This process is labelled as “dead heat rules” in the bookmakers’ terms and conditions and it works as follows. In settling a dead heat bet the bookmaker will divide the punter’s stake by the number of competitors involved in the dead heat and then pay this reduced stake out at the full odds taken. For example, consider a £10 win bet at odds of 5/1 on a runner who then finishes in a dead heat with one other horse. The bookmaker will divide the £10 stake by two and then pay this out at the full 5/1 odds, creating total returns of £30. Effectively the punter’s horse “half won”, with the other horse also “half winning” and the bets are paid accordingly.
In the highly unusual instance that three horses were involved in the dead heat, the £10 stake would be divided by three, with the resulting £3.33 staked then being paid out at 5/1 odds for total returns of £20 (including £3.33 stake back and £6.67 stake lost).
Many punters complain about this dead heat rule, but really it is much the same as the way in which the prize money is paid out to winning connections. With the owners of a dead heat finisher receiving half of the first place prize money and half of the second place winnings, it follows that the horse is deemed to have half won the race and half finished second. Relating this to a straight win bet on said animal, it seems reasonable to suggest that only half of the bet is actually a winner, with the other half effectively being placed on a second placed loser, and thus returning zero.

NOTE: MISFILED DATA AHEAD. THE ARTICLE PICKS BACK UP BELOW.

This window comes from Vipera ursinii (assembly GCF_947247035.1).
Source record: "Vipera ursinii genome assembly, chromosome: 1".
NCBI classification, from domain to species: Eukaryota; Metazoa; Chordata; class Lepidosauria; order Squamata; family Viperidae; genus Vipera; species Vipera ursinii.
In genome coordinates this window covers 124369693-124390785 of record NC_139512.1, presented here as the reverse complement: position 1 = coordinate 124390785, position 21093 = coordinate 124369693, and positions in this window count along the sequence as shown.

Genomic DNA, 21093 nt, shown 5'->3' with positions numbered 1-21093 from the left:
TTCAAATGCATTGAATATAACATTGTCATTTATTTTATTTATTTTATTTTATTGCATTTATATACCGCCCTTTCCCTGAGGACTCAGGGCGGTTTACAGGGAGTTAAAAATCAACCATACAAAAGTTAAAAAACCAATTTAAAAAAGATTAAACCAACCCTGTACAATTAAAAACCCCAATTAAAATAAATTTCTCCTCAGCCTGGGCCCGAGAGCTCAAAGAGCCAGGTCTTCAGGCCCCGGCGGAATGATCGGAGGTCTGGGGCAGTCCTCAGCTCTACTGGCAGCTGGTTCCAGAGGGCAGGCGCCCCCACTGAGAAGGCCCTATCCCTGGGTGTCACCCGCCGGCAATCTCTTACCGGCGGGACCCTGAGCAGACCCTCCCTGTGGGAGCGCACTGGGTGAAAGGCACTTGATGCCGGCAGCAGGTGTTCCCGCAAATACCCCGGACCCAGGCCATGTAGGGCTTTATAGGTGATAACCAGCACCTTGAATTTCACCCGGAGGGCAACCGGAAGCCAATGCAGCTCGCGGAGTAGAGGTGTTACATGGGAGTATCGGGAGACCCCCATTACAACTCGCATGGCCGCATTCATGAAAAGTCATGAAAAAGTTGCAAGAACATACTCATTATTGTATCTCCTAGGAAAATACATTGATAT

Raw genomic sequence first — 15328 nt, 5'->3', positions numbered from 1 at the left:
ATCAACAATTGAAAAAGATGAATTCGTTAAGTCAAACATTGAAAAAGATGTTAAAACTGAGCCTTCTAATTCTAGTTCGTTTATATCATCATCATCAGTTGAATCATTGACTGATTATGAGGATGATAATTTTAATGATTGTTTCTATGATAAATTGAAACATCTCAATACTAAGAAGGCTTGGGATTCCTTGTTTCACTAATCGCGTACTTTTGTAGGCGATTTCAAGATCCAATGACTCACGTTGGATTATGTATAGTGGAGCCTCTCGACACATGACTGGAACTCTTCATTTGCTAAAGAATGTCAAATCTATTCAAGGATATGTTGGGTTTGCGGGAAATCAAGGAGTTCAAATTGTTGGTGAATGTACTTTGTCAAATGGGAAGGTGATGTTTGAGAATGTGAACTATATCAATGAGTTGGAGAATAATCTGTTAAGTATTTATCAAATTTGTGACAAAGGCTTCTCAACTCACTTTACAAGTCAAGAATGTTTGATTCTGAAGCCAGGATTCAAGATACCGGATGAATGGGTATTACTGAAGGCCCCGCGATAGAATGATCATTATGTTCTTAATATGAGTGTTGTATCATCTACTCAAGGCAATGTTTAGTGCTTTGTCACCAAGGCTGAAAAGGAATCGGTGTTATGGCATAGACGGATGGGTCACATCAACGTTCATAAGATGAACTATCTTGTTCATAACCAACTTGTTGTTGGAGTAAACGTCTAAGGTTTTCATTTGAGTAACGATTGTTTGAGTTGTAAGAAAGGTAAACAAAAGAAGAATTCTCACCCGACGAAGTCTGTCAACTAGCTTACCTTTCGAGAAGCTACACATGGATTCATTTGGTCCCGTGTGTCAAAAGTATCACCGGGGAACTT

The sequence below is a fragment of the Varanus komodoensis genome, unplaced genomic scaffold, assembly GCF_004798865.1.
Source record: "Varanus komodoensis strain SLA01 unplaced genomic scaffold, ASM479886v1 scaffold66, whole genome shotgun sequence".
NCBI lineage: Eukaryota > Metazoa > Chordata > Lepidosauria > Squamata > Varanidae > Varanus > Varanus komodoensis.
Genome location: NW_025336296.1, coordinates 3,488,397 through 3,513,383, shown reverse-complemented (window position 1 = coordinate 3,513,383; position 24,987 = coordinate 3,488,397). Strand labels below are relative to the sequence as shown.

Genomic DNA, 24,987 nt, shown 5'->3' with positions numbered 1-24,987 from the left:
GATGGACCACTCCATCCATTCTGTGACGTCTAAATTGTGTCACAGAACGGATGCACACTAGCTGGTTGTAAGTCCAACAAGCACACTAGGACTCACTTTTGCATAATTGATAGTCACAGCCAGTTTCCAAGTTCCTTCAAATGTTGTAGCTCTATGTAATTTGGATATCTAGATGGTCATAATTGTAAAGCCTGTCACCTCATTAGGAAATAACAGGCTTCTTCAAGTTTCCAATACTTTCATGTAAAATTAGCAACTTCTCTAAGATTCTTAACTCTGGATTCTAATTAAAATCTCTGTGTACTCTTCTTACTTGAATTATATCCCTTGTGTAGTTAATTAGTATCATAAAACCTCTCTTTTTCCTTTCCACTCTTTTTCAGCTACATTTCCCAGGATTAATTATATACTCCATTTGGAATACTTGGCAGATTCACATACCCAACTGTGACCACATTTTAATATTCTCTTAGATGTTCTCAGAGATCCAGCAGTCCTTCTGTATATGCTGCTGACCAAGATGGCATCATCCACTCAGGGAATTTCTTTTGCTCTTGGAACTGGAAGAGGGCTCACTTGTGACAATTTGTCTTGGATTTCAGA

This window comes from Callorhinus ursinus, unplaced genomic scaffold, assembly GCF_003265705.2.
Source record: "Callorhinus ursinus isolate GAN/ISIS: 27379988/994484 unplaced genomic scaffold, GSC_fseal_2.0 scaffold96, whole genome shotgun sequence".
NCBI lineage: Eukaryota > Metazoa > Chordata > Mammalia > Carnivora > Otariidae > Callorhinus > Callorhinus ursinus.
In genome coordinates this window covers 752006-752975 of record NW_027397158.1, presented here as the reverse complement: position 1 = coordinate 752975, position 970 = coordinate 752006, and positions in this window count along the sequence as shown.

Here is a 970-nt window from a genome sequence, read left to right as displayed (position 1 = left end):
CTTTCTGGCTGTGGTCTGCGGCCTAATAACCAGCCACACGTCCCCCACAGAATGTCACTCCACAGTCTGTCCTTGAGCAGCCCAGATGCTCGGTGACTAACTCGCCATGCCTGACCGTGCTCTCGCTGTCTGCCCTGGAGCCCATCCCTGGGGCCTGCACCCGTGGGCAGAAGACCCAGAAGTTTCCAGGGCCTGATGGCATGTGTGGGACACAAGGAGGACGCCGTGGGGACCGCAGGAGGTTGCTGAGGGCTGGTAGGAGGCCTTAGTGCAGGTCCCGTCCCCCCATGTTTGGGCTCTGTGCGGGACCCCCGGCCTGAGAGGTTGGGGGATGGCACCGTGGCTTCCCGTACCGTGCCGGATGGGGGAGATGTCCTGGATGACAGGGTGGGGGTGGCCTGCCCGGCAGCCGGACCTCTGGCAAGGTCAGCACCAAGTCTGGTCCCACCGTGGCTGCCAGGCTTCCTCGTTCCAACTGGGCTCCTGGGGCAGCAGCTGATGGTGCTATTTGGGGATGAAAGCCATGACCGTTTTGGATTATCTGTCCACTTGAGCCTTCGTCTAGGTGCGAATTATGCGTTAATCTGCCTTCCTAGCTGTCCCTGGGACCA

Each Way Dead Heats
Of course, dead heats aren’t restricted to the battle for first place, they also crop up in the each way positions too. Each way pay-outs are covered by the same dead heat terms and conditions but, whilst being rooted in the same logic, are a little more complicated than those which apply to the win side of a bet.
Sometimes for example a dead heat may make no difference whatsoever to your each way return. Consider for example an each way bet in a race which pays out ¼ odds on the first three finishers. Should your runner finish in a dead heat for second with one other horse your bet will be paid out as normal.
The reason for this is that that your selection has in essence half finished second and half finished third, both of which positions meet the each way payout criteria for the race. A £5 each way bet at odds of 12/1 in this situation would therefore generate total returns of £20 as normal. The £5 win side of the bet being lost, with the £5 place portion paid out at ¼ of 12/1 which is 3/1.
However, if we are to tweak the above example only slightly, in that rather than finishing in a two-way dead heat for second, your selection instead finished in a dead heat for third, this would in fact result in a decreased pay-out. In this scenario your selection has effectively half finished third (entitled to an each way pay out under the ¼ odds first three finishers criteria) and half finished fourth (not entitled to a pay out under the stated each way terms).